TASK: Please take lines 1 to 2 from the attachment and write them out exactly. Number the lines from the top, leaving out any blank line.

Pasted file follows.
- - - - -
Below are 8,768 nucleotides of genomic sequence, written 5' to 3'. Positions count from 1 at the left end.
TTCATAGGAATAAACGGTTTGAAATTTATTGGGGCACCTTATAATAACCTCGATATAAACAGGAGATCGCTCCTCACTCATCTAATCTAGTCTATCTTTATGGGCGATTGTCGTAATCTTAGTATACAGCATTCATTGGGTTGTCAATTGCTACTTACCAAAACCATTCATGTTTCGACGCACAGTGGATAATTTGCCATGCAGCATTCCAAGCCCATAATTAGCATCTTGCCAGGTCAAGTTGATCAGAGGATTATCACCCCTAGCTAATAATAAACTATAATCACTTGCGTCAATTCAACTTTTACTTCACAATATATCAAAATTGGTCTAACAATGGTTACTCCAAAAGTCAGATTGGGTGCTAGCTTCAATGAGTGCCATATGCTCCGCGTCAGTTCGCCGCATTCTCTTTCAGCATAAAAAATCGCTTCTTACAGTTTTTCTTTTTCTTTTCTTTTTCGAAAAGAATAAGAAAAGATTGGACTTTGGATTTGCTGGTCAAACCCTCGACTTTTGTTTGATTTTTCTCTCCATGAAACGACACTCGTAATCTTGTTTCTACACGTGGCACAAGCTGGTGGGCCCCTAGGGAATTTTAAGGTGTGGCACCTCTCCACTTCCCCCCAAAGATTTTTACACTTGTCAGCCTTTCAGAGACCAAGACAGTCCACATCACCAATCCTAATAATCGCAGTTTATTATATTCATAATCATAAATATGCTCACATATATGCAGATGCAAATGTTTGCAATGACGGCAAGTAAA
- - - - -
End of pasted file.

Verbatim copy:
Below are 8,768 nucleotides of genomic sequence, written 5' to 3'. Positions count from 1 at the left end.
TTCATAGGAATAAACGGTTTGAAATTTATTGGGGCACCTTATAATAACCTCGATATAAACAGGAGATCGCTCCTCACTCATCTAATCTAGTCTATCTTTATGGGCGATTGTCGTAATCTTAGTATACAGCATTCATTGGGTTGTCAATTGCTACTTACCAAAACCATTCATGTTTCGACGCACAGTGGATAATTTGCCATGCAGCATTCCAAGCCCATAATTAGCATCTTGCCAGGTCAAGTTGATCAGAGGATTATCACCCCTAGCTAATAATAAACTATAATCACTTGCGTCAATTCAACTTTTACTTCACAATATATCAAAATTGGTCTAACAATGGTTACTCCAAAAGTCAGATTGGGTGCTAGCTTCAATGAGTGCCATATGCTCCGCGTCAGTTCGCCGCATTCTCTTTCAGCATAAAAAATCGCTTCTTACAGTTTTTCTTTTTCTTTTCTTTTTCGAAAAGAATAAGAAAAGATTGGACTTTGGATTTGCTGGTCAAACCCTCGACTTTTGTTTGATTTTTCTCTCCATGAAACGACACTCGTAATCTTGTTTCTACACGTGGCACAAGCTGGTGGGCCCCTAGGGAATTTTAAGGTGTGGCACCTCTCCACTTCCCCCCAAAGATTTTTACACTTGTCAGCCTTTCAGAGACCAAGACAGTCCACATCACCAATCCTAATAATCGCAGTTTATTATATTCATAATCATAAATATGCTCACATATATGCAGATGCAAATGTTTGCAATGACGGCAAGTAAA